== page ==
Indoor Outdoor matching

Kapil Raj

New member
I have to know about the exposure chosen while both indoor and outdoor is commited for filming.how much we can overexpose outdoor?can we keep the same light level as it is in outdoor?will it look natural?can we underexpose indoor by 1 stop or high by keeping the exposure of outdoor?
 
V

vervor

Guest
welllll

are you shooting film or video? This will decide a lot... In general outdoor light is "bluer" than indoor light and so you would normally shoot what is called tungsten film indoors and daylight film outdoors - then people will gell windows orangish to affect sunlight coming in or use an 85 filter or something on the camera if you have daylight and you're shooting indoors - - you just adjust everything with that in mind. But you cannot mix the two and expect "balanced"-looking color. As for video, there are often exposure presets to give you an idea of what each is commonly like with a certain white balance, but its often best to white balance once you've got your lights up so that your camera is adjusted to whatever color temp lighting you've got up. Now, you can fool white balancing by intentionally WBing on, say, a light blue card instead of a white one to go for a warmer look - this is often helpful with something that might be really blue or video-whitish like streaming light in the morning coming through the windows - if you WB this with a blueish tinted card then it will expose warmer. If you are shooting film, you shoot look yourself into details about what kind of film to pick up depending on what you're shooting. There are different decisions to be made depending on what sort of outdoor shooting you're doing and then what sort of lights/levels you'll be working with indoors. More details about what you're shooting with (film/video and camera) and where you're shooting will help pinpoint things so you are prepared completely.
 

Brad Hoover

New member
An 85 (orange) filter is used when you're shooting tungsten film outdoors in daylight. Not vice versa. It reduces the color temperature from approx. 5,600? k down to around 3,200? k. Tungsten film is balanced to see 3,200?k as white light. Without the 85 filter, daylight would read as blueish on tungsten film. Conversly, if you shoot daylight film (balanced to see 5,600?k as white light) insdoors with tungsten balanced movie lights, you will get a very orange cast to the film. There is a blue filter to compensate for this but it is rarely used because it knocks out over 2 stops of light. (The 85 has only a 2/3 stop light reduction).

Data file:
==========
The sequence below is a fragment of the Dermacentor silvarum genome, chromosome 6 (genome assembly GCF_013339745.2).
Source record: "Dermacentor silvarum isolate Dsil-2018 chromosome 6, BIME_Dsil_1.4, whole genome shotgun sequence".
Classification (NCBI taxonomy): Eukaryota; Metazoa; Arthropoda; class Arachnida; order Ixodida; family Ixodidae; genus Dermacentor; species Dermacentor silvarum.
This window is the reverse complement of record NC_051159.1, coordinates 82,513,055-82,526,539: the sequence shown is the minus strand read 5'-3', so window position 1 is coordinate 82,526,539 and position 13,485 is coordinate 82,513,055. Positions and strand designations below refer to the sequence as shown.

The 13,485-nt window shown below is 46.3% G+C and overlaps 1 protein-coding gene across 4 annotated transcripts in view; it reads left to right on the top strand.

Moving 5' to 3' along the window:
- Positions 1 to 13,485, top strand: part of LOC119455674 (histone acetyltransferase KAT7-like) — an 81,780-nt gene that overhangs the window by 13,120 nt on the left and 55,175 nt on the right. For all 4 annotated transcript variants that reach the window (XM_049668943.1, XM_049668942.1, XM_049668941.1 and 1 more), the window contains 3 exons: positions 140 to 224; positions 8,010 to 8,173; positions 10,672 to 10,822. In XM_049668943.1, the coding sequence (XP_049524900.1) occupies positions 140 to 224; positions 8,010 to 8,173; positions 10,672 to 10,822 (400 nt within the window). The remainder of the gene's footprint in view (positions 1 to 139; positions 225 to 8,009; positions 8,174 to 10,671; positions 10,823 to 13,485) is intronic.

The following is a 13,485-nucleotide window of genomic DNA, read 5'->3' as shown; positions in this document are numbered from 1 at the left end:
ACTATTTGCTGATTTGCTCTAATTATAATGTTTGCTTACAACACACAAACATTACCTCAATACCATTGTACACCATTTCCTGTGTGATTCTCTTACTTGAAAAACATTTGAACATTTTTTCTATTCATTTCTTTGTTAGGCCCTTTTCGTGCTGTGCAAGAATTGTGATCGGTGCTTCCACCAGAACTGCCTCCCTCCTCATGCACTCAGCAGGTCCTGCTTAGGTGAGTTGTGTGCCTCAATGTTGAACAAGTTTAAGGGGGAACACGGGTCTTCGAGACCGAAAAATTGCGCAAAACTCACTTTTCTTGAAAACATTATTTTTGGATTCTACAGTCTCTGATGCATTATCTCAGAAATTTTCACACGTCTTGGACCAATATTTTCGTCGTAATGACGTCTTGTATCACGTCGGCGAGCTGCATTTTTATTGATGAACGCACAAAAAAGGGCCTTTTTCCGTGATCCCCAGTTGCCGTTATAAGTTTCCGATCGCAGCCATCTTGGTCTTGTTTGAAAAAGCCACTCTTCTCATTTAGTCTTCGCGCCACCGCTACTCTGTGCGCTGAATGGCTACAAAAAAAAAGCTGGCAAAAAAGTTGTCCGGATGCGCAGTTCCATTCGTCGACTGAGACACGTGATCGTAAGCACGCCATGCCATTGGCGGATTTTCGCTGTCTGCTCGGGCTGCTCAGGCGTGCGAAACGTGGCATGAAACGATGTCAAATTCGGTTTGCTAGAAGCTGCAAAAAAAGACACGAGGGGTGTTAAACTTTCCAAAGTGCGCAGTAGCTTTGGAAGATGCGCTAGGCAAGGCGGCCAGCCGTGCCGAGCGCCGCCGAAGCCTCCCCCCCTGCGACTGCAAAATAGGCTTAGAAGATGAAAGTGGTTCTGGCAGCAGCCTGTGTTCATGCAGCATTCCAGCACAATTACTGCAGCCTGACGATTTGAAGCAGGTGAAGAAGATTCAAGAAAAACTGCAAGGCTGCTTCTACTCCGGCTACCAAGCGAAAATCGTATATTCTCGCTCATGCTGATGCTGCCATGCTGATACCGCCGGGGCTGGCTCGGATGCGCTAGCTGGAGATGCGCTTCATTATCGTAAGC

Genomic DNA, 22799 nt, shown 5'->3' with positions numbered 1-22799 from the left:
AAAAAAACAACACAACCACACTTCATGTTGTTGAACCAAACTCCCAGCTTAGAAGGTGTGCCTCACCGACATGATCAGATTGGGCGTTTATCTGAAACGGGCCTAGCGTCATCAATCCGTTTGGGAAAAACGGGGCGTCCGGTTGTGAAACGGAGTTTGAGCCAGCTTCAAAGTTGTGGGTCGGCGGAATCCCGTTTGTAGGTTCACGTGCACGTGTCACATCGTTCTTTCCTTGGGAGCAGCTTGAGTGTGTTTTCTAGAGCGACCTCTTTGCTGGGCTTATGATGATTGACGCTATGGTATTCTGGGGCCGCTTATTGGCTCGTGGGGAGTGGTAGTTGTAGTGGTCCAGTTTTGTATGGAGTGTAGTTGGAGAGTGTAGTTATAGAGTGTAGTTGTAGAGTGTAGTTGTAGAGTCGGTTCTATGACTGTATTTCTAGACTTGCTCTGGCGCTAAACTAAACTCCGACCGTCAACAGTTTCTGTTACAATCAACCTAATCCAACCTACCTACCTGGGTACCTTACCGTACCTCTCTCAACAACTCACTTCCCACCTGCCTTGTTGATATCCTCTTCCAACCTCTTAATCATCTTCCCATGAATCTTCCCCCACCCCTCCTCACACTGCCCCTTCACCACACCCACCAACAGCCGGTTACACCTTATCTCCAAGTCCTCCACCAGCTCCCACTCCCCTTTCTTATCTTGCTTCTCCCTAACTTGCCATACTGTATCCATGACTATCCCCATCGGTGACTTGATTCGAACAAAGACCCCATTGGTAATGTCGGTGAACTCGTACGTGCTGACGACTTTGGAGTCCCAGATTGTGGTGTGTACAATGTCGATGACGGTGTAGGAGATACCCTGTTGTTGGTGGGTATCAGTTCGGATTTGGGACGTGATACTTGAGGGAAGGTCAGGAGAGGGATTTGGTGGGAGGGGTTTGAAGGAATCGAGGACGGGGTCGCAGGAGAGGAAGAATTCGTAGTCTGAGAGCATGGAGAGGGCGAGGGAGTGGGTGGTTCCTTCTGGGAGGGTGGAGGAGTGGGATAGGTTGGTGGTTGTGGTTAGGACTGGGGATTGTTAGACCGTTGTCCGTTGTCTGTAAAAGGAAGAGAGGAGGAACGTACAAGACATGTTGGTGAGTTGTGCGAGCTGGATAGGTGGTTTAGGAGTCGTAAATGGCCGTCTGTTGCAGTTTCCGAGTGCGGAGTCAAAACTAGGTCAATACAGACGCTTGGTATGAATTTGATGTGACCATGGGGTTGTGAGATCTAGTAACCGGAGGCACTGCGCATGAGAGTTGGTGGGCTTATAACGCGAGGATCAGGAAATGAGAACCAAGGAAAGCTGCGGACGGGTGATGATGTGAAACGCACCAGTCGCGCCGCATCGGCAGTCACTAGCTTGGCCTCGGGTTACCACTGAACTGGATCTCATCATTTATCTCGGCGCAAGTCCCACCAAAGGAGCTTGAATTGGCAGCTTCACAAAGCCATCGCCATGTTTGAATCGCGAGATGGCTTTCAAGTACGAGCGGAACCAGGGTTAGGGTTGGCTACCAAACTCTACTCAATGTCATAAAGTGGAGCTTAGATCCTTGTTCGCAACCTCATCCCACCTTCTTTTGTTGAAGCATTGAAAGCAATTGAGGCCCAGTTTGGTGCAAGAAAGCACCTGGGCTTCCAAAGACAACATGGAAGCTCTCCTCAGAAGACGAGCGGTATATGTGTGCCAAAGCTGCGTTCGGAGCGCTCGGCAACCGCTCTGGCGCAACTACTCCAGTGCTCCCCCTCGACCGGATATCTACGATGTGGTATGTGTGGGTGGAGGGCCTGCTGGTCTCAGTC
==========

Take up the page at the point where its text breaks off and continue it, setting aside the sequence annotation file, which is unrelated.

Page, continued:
Brad Hoover
 
V

vervor

Guest
ya - had it backwards...im less experienced with that type of adjustment
 

Kapil Raj

New member
Indoor Outdoor matching

my quiry is related to film and not for video.And my question isn't about the colour temperature but about the exposure.Thank u.[/code]
 
F

FilmUnited

Guest
It shouldn't matter if you are indoors or outdoors, the ability to handle under and overexposure is going to be determined mostly by your film stock.

Most modern stocks hold the detail just fine one to two stops underexposed and one to two stops over exposed. To answer your question accurately, I would need to know what stock you are shooting on.

Also, it depends on what you are underexposing and how you are doing it. For example, if a person is way underexposed but they are standing in front of a window, they will be silouetted and it will probably look OK. If someone is way underexposed standing in front of a black wall, it probably won't look OK.

In general, you should hope that your interior and your exterior are lit within 4 stops of each other and you can just split the difference.

If you can explain the situation more clearly I can try to give you better information.

Corey
 

Brad Hoover

New member
If you are doing a tracking shot that starts outdoors and moves indoors, (or vice versa) a trick I've used is to rack the iris very quickly when you pass a dark area at the transition between indoors and out. A door jam works well but it must be very dark and fill all or most of the frame as you pass it. The dark color masks the change in exposure. Of course you must also use dayligt balanced film and gel your interior lights with CTB to avoid a nasty color shift.
If an actor has to be in frame during whole shot, this trick might not work well. The exposure change from the iris rack will be noticable and might look odd. Do some tests.

-Brad Hoover
 
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